Is racism part of an evolutionary process?

Posted on April 12, 2011

2



Last night I was invited to the premiere of a British film, Everywhere and Nowhere in central London. My friend Frankie came with me and being Polish I was interested to hear what her point of view was after the screening. (She was less than impressed, if you’re wondering).

James Floyd plays lead character Ash in Everywhere and Nowhere

The story is about a voyage of self-discovery for a young Asian man (Ash) who feels suffocated by his overbearing, older brother and the expectation to conform to being a traditional Muslim. Ash feels more at ease with his western party-lifestyle and wants to pursue his own dreams and not the vision his family has for him. Needless to say things come to a head.

The clash of two cultures is something I’ve not only witnessed among Asian friends growing up but something I have also experienced as an adolescent, to a lesser degree. Sitting in front of us was Alex Reid (Katie Price‘s secret cross-dressing ex-hubby), not that I’m using his reaction as a benchmark, but judging by a near motionless posture, I doubt he and probably most of the wider audience were able to relate to many of the issues the director tried to bring to the surface. You also can’t have a movie about different cultures – especially in an age where terrorism and identity are all the rage – without an underbelly of racism thrown into the mix.

Are people born racist or is it something they develop because of a personal experience? Difficult question. I’m not convinced there is a hard and fast rule but a Yale University student, together with a team of psychologists led by Laurie Santos, believes many of our prejudices occur naturally, without us even being aware.

Santos said: “One of the more troubling aspects of human nature is that we evaluate people differently depending on whether they’re a member of our ‘ingroup’ or ‘outgroup.

“Pretty much every conflict in human history has involved people making distinctions on the basis of who is a member of their own race, religion, social class, and so on. The question we were interested in is: Where do these types of group distinctions come from? The answer, is that such biases have apparently been shaped by 25 million years of evolution and not just by human culture.”

Rhesus monkeys (Macaca mulatta)

Researchers have been testing whether our tendency to see the world in terms of ‘us’ and ‘them’ has ancient origins and have been looking at the way monkeys reacted when they were shown a photographed face of an insider (part of their group) versus an outsider (non group member). Those from outside the group were stared at longer, suggesting that monkeys were wary of them.

The study was conducted on the uninhabited Puerto Rico island of Cayo Santiago, which has a large rhesus monkey (Macaca mulatta) population. To ensure that the primates were not just behaving in a curious manner several experiments were run.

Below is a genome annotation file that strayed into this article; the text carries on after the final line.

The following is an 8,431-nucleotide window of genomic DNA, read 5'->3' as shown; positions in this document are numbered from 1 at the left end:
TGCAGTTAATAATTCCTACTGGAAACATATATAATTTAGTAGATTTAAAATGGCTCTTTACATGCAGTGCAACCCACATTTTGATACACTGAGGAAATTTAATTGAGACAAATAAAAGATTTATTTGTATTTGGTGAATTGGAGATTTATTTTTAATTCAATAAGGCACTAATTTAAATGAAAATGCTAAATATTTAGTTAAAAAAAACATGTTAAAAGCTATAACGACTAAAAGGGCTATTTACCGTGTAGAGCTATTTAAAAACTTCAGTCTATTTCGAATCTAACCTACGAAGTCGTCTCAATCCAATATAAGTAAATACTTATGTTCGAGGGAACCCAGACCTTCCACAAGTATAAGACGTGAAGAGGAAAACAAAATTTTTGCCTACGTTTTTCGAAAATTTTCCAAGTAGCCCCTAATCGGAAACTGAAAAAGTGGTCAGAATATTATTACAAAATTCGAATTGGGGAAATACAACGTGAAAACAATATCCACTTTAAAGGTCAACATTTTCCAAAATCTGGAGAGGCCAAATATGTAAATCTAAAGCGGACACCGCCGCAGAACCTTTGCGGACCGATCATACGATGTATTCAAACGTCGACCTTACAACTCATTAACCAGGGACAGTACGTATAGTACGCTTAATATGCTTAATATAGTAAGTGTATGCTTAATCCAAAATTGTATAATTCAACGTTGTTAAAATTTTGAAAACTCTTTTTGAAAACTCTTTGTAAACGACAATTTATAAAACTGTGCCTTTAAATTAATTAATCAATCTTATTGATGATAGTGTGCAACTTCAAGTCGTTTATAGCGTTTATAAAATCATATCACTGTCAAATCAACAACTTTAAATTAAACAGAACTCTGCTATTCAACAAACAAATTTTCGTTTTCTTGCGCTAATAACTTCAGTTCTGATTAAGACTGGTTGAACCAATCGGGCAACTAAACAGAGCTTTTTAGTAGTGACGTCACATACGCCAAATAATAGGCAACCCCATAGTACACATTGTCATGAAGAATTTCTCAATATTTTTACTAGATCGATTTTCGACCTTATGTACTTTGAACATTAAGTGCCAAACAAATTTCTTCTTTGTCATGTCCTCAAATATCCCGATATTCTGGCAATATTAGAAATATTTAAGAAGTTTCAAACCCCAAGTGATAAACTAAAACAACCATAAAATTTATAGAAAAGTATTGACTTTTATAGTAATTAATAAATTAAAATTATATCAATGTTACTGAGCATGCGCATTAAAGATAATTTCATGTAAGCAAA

Yale researcher, Neha Mahajan and her colleagues also wanted to see if the monkeys had any negative feelings towards those photographs they stared longest at.  They created a monkey-friendly version of Harvard’s Implicit Association Test (IAT). For people, the IAT is a computer-based task that measures unconscious biases by determining how quickly we associate different words (eg: “good” and “bad”) with specific groups (eg: faces of either African-Americans or European-Americans).

If a person is quicker to associate “bad” with African-American faces compared to European-American faces, this suggests that he or she is likely to have an implicit bias against African-Americans. It’s a pretty revealing test and if you have the time you should click on the link and have a go at the demo it takes about ten minutes in total.

Anyway back to the monkeys, researchers  paired the photos of insider and outsider monkeys with either good things, like fruits, or bad things, like spiders.

When an insider’s face was paired with fruit, or an outsider’s face was paired with a spider, the monkeys quickly lost interest. But when an insider’s face was paired with a spider, the monkeys looked longer at the photographs. It was assumed the monkeys found it confusing when something good was paired with something bad.  The researchers suggested that monkeys can not only distinguish between insiders and outsiders, but they associate insiders with good things and outsiders with bad things.

Thankfully man’s intelligence also has the added bonus of being able to reason. If these results are to be believed and prejudice can happen automatically, I’d like to think that we still have the ability to find ways of overcoming negative attitudes through self-correction and looking at things from a different perspective to become a more tolerant species. Moral of the story, it’s true what they say, don’t judge a book by its cover.

Advertisements